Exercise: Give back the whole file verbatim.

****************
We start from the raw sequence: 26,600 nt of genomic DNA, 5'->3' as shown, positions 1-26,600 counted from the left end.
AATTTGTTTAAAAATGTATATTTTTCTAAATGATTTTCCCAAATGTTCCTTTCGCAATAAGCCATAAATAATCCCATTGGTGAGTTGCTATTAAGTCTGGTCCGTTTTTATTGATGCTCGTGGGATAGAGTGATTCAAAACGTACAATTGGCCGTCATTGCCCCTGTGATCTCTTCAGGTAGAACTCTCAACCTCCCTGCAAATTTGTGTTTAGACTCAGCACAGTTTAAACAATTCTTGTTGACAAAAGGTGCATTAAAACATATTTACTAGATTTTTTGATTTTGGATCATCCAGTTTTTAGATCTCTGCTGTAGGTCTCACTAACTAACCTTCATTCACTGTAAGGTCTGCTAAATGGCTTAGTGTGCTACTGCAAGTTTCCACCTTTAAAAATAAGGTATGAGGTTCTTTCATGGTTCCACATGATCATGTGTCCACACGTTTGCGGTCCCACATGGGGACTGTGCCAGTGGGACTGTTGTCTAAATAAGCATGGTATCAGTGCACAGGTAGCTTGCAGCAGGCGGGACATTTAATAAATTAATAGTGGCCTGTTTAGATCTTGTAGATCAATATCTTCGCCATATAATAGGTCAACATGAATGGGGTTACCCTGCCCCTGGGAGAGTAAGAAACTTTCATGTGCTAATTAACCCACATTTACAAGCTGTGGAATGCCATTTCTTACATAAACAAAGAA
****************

We start from the raw sequence: 26,600 nt of genomic DNA, 5'->3' as shown, positions 1-26,600 counted from the left end.
AATTTGTTTAAAAATGTATATTTTTCTAAATGATTTTCCCAAATGTTCCTTTCGCAATAAGCCATAAATAATCCCATTGGTGAGTTGCTATTAAGTCTGGTCCGTTTTTATTGATGCTCGTGGGATAGAGTGATTCAAAACGTACAATTGGCCGTCATTGCCCCTGTGATCTCTTCAGGTAGAACTCTCAACCTCCCTGCAAATTTGTGTTTAGACTCAGCACAGTTTAAACAATTCTTGTTGACAAAAGGTGCATTAAAACATATTTACTAGATTTTTTGATTTTGGATCATCCAGTTTTTAGATCTCTGCTGTAGGTCTCACTAACTAACCTTCATTCACTGTAAGGTCTGCTAAATGGCTTAGTGTGCTACTGCAAGTTTCCACCTTTAAAAATAAGGTATGAGGTTCTTTCATGGTTCCACATGATCATGTGTCCACACGTTTGCGGTCCCACATGGGGACTGTGCCAGTGGGACTGTTGTCTAAATAAGCATGGTATCAGTGCACAGGTAGCTTGCAGCAGGCGGGACATTTAATAAATTAATAGTGGCCTGTTTAGATCTTGTAGATCAATATCTTCGCCATATAATAGGTCAACATGAATGGGGTTACCCTGCCCCTGGGAGAGTAAGAAACTTTCATGTGCTAATTAACCCACATTTACAAGCTGTGGAATGCCATTTCTTACATAAACAAAGAA